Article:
Thursday, July 15, 2010

Where I Try to Disagree with Someone I Agree With

If you're interested in understanding what's going on, confirmation bias is a scary thing. I once heard that as you age you just become an extreme version on yourself and I bet confirmation bias plays a big role in that (on the ideology dimension at least). To combat confirmation bias, I now try to challenge Arnold Kling's argument about job creation.

He basically says that job creation in a modern economy comes from stability. Modern middle class jobs are weird and tend to be things that firms want to buy ("Logistics expert. Database administrator. Corporate event planner. Training co-ordinator. Media relations person.") and since they require a lot of training (human capital), firms aren't going to hire unless there's steady waters. Just it's not just any firm which hires (most established firms already have these individuals in their payroll or Rolodex); it's entrepreneurs. This is why he claims it's not aggregate demand nor firms that create jobs. Fiscal stimulus doesn't help: it's a one time boost to existing firms when wasn't needed are steady waters and start ups with good ideas.

Let's set aside Ricardian equivalence (that if the government spends a lot of money, people will save more because they know their taxes will have to increase down the line). We're talking a one-time boost in spending which will be paid back over 20-30 years. On net, I think we can say if people get more money (even if it's a one-time thing), they will, on average, spend more. Yes, many will use it to pay back debt, but all that means is they will get out of debt sooner, freeing up income for spending. Let's also remember that banks who lent money don't burn the cash when they collect it. They either spend it, or save it (which is then lent out, which is then spent). Like from the consumer's side, it's either spent now, or it results in more spending later.

OK. Now consider the banks and firms out there with debt-derived assets (ie people owe them money and for the record, I don't feel like looking up these terms so I'm just making up some that sound plausible). You are in unsteady waters: will you get your money back or will you get a lot of defaults? Now suppose the government gives a bunch of people money and some of that comes to you to pay off debt. Success! You are more stable than you were before. Even in a one-time stimulus scenario, you added stability.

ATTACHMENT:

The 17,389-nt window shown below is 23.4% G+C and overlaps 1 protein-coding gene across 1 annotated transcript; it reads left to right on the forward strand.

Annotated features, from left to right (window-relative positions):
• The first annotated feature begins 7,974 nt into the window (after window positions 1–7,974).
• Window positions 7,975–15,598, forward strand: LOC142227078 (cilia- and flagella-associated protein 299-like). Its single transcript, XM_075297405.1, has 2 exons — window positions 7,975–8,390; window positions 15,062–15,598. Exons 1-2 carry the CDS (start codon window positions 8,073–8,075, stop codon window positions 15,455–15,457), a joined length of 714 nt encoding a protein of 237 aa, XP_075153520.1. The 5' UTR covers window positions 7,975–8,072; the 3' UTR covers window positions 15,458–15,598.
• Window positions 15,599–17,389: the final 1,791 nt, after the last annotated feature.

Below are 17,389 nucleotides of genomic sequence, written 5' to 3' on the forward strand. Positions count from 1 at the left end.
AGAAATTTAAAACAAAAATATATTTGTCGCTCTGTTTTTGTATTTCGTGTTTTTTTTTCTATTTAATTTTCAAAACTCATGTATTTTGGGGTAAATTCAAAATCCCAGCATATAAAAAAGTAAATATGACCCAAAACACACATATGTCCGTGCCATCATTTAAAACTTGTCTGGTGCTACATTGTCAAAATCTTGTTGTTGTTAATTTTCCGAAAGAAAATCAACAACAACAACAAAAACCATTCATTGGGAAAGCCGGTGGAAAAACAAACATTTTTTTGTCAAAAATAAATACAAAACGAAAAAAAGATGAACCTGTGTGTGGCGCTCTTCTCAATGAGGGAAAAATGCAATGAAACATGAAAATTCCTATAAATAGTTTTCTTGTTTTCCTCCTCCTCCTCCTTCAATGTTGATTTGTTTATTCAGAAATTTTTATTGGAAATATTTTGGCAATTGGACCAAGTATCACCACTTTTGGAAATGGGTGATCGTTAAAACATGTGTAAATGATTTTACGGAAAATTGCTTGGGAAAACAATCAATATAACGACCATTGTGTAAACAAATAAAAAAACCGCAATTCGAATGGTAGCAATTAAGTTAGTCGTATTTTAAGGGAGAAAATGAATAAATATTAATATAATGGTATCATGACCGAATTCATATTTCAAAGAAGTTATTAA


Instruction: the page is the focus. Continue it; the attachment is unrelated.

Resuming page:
What about the people who bought durables? (I think buying durables, or items people use a lot once bought, like a TV or frig, as a common item bought if one time aggregate demand increases; I know if the government gave me a check for, say, $500 and I don't save it, I'd buy a durable.) That's an increase in aggregate demand, sure, but that's not stable. In fact, that's the opposite. You are in a business and you see more people wanting TVs. How much of that is recovery and how much of it is the one time stimulus? That's an important question because if it's the former, you should expand. And (enter the entrepreneur) if you're trying to start a business, now's a good time. But if it's the latter, you're just setting yourself up for failure.

Hmm. So more stability in one area and more uncertainty (and thus less stability) in another. And I'm ignoring the delivery system for the stimulus, too (just assuming everyone got checks in the mail).
I do not know how one can possibly determine the effect of the stimulus on jobs. The jobs that the CEA and the CBO say are created are nothing but figments of some model's imagination. Counting workers hired by some particular subset of firms is a mindless exercise.
On that, I definitely agree.

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